Effects of tobacco smoke on gene expression and cellular pathways in a cellular model of oral leukoplakia

Zeynep H. Gümüa̧, Baoheng Du, Ashutosh Kacker, Jay O. Boyle, Jennifer M. Bocker, Piali Mukherjee, Kotha Subbaramaiah, Andrew J. Dannenberg, Harel Weinstein

Research output: Contribution to journalArticlepeer-review

56 Scopus citations


In addition to being causally linked to the formation of multiple tumor types, tobacco use has been associated with decreased efficacy of anticancer treatment and reduced survival time. A detailed understanding of the cellular mechanisms that are affected by tobacco smoke (TS) should facilitate the development of improved preventive and therapeutic strategies. We have investigated the effects of a TS extract on the transcriptome of MSK-Leuk1 cells, a cellular model of oral leukoplakia. Using Affymetrix HGU133 Plus 2 arrays, 411 differentially expressed probe sets were identified. The observed transcriptome changes were grouped according to functional information and translated into molecular interaction network maps and signaling pathways. Pathways related to cellular proliferation, inflammation, apoptosis, and tissue injury seemed to be perturbed. Analysis of networks connecting the affected genes identified specific modulated molecular interactions, hubs, and key transcription regulators. Thus, TS was found to induce several epidermal growth factor receptor (EGFR) ligands forming an EGFR-centered molecular interaction network, as well as several arylhydrocarbon receptor-dependent genes, including the xenobiotic metabolizing enzymes CYP1A1 and CYP1B1. Notably, the latter findings in vitro are consistent with our parallel finding that CYP1A1 and CYP1B1 levels were increased in oral mucosa of smokers. Collectively, these results offer insights into the mechanisms underlying the procarcinogenic effects of TS and raise the possibility that inhibitors of EGFR or aryl hydrocarbon receptor signaling will prevent or delay the development of TS-related tumors. Moreover, the inductive effects of TS on xenobiotic metabolizing enzymes may help explain the reduced efficacy of chemotherapy, and suggest targets for chemopreventive agents in smokers.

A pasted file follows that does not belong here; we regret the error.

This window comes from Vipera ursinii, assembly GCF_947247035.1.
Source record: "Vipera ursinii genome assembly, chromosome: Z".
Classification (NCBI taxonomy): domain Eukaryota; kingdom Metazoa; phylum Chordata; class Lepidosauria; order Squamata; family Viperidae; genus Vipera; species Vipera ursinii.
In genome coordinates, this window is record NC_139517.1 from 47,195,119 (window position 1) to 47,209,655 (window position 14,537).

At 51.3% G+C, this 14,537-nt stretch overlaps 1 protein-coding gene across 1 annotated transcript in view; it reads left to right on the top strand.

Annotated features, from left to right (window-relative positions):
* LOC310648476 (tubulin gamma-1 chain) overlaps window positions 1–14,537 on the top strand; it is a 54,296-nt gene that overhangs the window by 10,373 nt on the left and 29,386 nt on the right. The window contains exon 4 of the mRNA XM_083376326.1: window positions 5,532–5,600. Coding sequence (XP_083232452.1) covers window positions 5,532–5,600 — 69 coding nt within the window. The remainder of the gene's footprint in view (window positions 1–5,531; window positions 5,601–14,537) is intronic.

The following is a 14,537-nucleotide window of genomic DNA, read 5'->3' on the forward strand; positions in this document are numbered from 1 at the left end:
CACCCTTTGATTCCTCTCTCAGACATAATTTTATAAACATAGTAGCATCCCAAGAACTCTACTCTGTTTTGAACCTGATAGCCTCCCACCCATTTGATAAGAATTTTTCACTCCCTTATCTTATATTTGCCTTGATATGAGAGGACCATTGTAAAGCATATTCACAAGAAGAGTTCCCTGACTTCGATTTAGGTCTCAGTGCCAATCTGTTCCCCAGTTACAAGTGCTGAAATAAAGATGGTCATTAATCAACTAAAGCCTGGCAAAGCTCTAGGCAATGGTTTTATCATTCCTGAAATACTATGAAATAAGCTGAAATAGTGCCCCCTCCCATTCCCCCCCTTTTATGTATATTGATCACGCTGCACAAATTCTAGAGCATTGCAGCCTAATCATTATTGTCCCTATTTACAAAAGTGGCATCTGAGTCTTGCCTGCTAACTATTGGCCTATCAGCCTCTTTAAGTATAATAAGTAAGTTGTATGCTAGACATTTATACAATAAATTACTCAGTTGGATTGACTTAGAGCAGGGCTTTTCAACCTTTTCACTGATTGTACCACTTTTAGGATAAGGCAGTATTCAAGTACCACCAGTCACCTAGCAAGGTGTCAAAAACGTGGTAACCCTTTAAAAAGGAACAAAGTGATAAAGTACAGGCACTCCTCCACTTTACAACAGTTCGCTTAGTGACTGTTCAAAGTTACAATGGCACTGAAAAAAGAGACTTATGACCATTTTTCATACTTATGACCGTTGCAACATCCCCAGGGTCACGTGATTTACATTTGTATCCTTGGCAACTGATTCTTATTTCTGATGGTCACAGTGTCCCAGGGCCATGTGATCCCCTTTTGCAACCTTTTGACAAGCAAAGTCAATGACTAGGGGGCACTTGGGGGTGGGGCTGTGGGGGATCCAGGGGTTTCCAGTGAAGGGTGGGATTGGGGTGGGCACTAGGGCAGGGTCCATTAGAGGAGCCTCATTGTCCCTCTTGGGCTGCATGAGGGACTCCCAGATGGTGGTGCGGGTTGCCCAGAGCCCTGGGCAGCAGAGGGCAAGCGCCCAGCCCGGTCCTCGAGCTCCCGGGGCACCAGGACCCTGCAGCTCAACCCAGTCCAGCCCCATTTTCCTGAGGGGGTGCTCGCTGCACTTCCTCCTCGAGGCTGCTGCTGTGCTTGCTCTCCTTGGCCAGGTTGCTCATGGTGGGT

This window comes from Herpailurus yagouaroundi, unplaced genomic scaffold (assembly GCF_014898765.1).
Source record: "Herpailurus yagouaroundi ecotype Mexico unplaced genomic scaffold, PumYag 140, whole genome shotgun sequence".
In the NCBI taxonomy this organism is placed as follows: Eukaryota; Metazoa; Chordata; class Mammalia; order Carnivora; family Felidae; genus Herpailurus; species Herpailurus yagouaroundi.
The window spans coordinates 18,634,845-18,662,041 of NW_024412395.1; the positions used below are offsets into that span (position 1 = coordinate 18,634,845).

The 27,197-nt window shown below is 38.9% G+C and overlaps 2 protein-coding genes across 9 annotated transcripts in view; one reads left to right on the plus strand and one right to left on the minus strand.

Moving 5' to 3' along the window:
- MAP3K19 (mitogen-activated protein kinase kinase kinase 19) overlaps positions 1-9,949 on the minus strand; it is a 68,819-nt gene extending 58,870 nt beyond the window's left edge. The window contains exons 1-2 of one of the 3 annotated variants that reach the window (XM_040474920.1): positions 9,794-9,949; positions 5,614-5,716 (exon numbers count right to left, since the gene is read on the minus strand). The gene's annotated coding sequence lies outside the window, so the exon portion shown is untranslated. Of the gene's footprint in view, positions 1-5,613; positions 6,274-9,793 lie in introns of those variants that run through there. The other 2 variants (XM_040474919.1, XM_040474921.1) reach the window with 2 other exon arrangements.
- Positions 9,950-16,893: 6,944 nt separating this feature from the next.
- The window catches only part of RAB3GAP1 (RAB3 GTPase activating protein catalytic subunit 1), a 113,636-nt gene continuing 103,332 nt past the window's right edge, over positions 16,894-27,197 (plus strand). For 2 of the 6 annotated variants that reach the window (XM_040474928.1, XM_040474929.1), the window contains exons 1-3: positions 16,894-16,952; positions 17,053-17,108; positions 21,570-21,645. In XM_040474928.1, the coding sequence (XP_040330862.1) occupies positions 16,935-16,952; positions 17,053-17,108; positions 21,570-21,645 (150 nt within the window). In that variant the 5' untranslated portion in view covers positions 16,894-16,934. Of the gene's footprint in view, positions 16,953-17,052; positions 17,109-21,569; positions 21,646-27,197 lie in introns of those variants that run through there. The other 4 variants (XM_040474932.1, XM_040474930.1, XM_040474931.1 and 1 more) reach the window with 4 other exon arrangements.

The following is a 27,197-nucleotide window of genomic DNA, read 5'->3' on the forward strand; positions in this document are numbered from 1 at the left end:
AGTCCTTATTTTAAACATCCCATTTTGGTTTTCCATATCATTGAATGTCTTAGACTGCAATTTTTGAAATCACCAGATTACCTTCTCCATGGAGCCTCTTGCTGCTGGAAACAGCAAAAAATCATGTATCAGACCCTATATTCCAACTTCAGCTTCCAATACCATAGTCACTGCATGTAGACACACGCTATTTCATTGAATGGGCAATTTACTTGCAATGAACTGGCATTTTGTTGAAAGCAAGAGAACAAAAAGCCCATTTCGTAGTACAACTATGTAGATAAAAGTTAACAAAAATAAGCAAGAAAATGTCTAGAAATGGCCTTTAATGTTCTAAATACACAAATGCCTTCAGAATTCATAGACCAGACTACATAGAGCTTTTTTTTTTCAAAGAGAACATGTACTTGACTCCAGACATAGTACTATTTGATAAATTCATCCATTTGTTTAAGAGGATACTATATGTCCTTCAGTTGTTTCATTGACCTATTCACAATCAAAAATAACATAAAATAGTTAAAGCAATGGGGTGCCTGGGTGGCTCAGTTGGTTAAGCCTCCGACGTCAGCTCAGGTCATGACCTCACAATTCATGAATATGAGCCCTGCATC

Original languageEnglish (US)
Pages (from-to)100-111
Number of pages12
JournalCancer Prevention Research
Issue number2
StatePublished - Jul 2008

ASJC Scopus subject areas

  • Oncology
  • Cancer Research


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